First Ever Rain at the Summit

Big House and Green House at Summit Camp, Greenland (photo from Wikimedia Commons)

22 August 2021

It rained on 14 August at Summit Camp Greenland for the first time since recording began.

Summit Camp was built in 1989 at the highest point of the Greenland ice sheet, marked as “GRIP” on the map below. At 10,551 ft above sea level it is a barren, cold place with a daily mean temperature in the warmest month, July, of only 9oF. August is colder at 3oF.

Summit Camp, Greenland from the air (photo from Wikimedia Commons)

To give you an idea of how cold it is, here’s a video from one of the warm years, Summer 2019.

The site is so rarely above freezing that you can count the number of times it’s happened in 2,000 years on your fingers. 6 before this century (ice cores) + 3 in the last decade (2012, 2019 and now 2021). This was the first time it rained.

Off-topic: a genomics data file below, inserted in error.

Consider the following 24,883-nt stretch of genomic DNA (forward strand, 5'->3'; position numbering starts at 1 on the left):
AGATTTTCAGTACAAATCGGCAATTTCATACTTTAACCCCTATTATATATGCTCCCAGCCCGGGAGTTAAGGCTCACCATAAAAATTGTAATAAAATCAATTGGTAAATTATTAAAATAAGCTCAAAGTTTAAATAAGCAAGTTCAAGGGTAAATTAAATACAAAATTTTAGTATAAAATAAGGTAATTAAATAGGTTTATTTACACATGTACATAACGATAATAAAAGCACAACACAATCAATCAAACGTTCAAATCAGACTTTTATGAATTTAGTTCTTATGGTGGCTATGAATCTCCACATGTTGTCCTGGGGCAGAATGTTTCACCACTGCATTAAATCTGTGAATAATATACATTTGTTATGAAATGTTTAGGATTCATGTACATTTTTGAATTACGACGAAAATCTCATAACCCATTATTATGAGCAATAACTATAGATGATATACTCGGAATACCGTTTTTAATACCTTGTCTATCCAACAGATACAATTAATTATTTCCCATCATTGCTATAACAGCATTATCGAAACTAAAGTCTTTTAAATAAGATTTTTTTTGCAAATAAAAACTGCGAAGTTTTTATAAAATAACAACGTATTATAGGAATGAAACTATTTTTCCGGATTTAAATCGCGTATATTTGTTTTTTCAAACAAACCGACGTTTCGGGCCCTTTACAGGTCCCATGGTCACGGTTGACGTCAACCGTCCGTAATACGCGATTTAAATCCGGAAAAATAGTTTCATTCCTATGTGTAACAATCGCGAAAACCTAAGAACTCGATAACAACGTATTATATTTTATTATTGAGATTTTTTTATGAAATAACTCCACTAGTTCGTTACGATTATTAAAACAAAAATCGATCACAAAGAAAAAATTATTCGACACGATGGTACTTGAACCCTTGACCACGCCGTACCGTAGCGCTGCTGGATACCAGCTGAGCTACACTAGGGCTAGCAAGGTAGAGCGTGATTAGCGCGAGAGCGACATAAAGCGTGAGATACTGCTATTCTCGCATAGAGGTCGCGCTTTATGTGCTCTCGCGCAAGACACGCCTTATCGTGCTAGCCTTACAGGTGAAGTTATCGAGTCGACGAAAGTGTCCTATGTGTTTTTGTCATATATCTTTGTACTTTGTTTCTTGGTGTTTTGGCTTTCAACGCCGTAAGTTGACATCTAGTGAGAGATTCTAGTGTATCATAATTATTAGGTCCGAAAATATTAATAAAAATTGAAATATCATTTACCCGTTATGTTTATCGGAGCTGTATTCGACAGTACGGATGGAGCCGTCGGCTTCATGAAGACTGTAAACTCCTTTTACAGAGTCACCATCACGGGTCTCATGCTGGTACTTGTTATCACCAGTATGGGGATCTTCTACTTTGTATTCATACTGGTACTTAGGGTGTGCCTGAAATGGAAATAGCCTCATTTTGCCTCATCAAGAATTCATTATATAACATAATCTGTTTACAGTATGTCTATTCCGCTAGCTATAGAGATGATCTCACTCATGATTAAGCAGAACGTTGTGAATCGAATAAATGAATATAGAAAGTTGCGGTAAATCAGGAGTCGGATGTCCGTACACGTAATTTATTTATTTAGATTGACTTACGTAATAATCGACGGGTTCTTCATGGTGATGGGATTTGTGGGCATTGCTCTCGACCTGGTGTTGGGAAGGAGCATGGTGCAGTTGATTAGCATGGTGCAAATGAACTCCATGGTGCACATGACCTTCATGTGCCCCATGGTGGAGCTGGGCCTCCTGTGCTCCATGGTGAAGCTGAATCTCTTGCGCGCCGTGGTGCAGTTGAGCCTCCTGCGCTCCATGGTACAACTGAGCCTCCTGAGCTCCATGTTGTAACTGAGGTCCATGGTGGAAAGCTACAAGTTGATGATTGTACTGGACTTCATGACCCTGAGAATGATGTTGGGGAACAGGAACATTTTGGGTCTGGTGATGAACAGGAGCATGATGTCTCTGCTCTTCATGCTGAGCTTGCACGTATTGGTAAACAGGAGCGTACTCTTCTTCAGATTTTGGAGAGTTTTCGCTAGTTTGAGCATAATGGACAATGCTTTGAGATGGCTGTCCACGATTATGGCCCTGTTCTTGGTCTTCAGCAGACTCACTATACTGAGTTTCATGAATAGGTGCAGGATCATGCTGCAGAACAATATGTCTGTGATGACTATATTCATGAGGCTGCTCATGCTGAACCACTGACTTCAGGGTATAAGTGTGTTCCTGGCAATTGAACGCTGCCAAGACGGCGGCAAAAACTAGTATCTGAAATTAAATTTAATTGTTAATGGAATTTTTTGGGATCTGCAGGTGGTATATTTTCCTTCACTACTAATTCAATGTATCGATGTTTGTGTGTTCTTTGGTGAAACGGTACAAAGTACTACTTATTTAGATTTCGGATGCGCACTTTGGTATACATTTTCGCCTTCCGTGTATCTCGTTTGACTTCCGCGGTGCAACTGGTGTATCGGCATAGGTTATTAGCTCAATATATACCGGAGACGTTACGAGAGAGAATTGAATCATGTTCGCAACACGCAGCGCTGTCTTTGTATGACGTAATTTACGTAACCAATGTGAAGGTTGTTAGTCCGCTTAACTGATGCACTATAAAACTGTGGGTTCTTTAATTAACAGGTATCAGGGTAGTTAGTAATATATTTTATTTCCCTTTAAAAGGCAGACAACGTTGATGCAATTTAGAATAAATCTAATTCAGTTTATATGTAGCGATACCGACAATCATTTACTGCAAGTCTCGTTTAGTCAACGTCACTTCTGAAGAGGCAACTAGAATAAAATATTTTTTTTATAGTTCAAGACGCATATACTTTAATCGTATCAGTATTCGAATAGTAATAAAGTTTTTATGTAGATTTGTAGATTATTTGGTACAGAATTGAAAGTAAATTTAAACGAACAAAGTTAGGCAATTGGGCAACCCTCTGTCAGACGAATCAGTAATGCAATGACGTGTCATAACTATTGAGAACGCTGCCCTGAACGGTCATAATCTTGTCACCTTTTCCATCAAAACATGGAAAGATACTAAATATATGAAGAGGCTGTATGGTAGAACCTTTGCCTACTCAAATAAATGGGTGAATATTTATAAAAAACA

“Half a degree of warming can really change the state of the Arctic because you can go from frozen to liquid,” said Dr. Tedesco of Columbia University. “This is exactly what we’re seeing.”

New York Times: It Rained at the Summit of Greenland. That’s Never Happened Before.

Rain is a troubling sign that the Arctic is warming, making all the difference between solid ice that the station rests on and — ultimately — a lake.

If all of Greenland melts to bedrock there will be mountains around the edge and a big lake in the middle. And the ocean will rise 20 feet, covering lowlands including South Florida.

Hello, Greenland. Good bye, South Florida. It’s bad news when it rains at the Summit.

(photos from Wikimedia Commons, video by danic373 on YouTube, ice sheet map from ResearchGate, bedrock map from NASA; click on the captions to see the originals)

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